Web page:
Road Hard – 2015
Written and Directed by Adam Carolla and Kevin Hench
Starring Adam Carolla, Diane Farr, Larry Miller, Jay Mohr, David Alan Grier, Cynthy Wu, Illeana Douglas, David Koechner
I appreciate almost everything Adam Carolla represents, and most of the things for which he strives. His podcast drifts in and out of my life like an old friend that one feels comfortable with for a time, until the stories get too familiar. Then after a few months apart, the comfort is back. His work with Dr. Drew is classic. His books are good comic fodder. His building / reality shows are entertaining. His work with Jimmy Kimmel created a late night cottage industry for Kimmel and kept doors open for Carolla. What’s most important, neither he or Kimmel have ever forgotten their friends.
Road Hard is the second in Carolla’s ceaseless effort to expand in movie entertainment. The gist of the film covers a semi-autobiographical tour through Carolla’s post-Man Show career as a stand up musician. His character Bruce Madsen is divorced, lazy and desperately clinging onto the scraps of what he did not realize was going to be his main course at the time. He lives in the garage-turned guesthouse of the mansion his ex-wife now owns with their adopted daughter, along with the ex’s boyfriend and daughter. If that situation seems less than ideal, his work on the road is worse. He implores his manager, “Babydoll” to get him more work on television. Television just isn’t interested. Even when he tries his old (Kimmel-based) friend Jack Taylor (Mohr), he gets a job as a warm-up comic for the nightly show that lasts…not so long.
Along the bumpy road, Bruce meets Sarah (Farr) who gives him a different take on his self-monologue. Pointing out some of his foibles, she grows on him. She doesn’t make it clear that he is growing on her. After more time and disappointment goes by, they finally hook up and he takes a step off the road towards a totally different and more appealing life. This is not an easy choice to make, but it’s not too surprising what happens in the end.
Carolla the actor is a tough sell. His range depends on how well one digests his self-proclaimed “nasally drone” and his penchant for dried out humor. His one-liners require everyone to wait for him to deliver them. When he shares the screen with a fellow comic / friends, the process becomes a series of setting up and waiting for each other’s delivery. This mutual admiration society may secure the bond of the friendships represented, but it doesn’t feel like a story. It feels more like name dropping when one sees Mandel, Dana Gould, Larry Miller and DAG. They get screen credit, and he gets to have them in his movie at a friend rate. More genuine are the moments with actors like Farr, Wu and even Mohr. They have to work extra hard to make it feel right, but the effort puts does help Carolla come closer to acting.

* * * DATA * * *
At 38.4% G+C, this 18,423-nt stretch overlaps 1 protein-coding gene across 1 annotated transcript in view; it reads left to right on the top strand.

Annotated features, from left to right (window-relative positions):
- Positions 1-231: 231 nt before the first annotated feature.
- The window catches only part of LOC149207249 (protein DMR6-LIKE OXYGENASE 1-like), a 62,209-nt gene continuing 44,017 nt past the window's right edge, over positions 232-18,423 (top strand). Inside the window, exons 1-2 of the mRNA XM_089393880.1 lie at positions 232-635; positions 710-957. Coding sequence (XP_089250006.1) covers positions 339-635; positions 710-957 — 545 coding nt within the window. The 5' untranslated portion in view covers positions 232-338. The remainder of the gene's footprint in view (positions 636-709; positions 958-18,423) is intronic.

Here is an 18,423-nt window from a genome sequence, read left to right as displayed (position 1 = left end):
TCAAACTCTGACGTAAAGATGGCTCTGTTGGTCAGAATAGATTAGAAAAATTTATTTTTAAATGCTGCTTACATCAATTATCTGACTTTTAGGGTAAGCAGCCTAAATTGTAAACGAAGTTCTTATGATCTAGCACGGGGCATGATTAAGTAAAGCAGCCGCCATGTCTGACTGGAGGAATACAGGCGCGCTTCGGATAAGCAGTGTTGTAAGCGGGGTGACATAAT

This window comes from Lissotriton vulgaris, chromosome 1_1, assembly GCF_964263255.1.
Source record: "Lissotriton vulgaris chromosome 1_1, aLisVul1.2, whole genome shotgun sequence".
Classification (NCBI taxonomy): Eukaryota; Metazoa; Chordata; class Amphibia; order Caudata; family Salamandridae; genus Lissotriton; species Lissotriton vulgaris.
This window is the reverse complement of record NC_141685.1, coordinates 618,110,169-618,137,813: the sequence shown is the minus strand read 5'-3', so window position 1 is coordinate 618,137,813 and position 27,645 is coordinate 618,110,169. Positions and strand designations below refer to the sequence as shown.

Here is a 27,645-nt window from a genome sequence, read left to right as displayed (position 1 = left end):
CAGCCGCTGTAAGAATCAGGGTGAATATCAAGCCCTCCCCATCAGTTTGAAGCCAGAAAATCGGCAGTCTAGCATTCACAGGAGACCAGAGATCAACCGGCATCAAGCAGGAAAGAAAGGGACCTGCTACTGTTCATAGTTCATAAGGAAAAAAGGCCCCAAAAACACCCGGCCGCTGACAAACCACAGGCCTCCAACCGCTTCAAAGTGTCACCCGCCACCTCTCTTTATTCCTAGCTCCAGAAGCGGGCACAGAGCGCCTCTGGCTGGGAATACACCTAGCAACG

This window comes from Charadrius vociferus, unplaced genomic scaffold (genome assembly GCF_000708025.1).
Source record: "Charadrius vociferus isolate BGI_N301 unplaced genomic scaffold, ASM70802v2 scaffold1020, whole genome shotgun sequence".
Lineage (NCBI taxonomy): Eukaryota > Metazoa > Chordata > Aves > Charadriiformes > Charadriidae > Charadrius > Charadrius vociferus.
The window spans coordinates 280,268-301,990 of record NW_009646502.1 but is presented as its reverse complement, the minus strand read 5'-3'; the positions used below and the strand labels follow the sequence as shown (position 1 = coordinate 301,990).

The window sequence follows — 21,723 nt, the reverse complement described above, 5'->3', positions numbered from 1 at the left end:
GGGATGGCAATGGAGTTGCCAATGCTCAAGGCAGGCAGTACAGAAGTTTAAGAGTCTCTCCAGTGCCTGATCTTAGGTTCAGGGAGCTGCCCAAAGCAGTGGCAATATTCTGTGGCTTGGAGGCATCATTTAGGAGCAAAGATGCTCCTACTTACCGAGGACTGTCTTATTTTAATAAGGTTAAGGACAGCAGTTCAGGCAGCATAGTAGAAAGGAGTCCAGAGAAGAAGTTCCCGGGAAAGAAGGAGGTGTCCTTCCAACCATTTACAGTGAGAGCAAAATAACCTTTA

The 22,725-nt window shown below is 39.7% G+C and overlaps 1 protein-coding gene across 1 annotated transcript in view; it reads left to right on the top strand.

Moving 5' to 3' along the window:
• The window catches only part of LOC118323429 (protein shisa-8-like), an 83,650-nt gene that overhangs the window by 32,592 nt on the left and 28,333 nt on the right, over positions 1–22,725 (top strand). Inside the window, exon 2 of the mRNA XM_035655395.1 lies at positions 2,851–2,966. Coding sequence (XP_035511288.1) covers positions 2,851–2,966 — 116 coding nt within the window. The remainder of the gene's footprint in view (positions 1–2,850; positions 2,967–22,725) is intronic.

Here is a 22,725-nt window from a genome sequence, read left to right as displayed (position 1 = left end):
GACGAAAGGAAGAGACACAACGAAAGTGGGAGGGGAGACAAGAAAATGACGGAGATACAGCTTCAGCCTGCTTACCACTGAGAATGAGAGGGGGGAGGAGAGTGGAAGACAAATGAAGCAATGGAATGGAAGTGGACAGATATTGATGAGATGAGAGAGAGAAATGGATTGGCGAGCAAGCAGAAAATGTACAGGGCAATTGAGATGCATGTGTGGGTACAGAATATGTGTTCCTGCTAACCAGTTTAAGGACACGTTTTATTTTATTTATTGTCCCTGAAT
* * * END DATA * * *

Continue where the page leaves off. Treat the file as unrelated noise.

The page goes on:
The story Carolla and Hench want to tell feels weird when one takes into account what they know of the lead actor’s real life. By selecting parts of the story as autobiographical and ignoring other aspects of Carolla’s real life and character, it feels like an estimation on what they think a movie goer would buy, rather something of genuine experience. Carolla is well-known for his hard work and preparation in all aspects of his life. He is also a dedicated road comic by choice.
Bruce is supposed to be lazy and tired of his trade. When combining his lack of true presence as an actor with the “choose your own version of the truth” plot, it takes the focus away from the tale being told and just makes one realize that this is just another attempt for Carolla to make movies.
There is nothing wrong with that. It could be better, though. This feels like art that is approached like a math problem. It’s a shame that Carolla’s ambition and talent haven’t come together in something that was even half as good as his first film, The Hammer. Maybe with different collaborators there can be a more salient effort. When Carolla gets it together, I will want to see that movie. I don’t need to see this one again.
(** out of *****)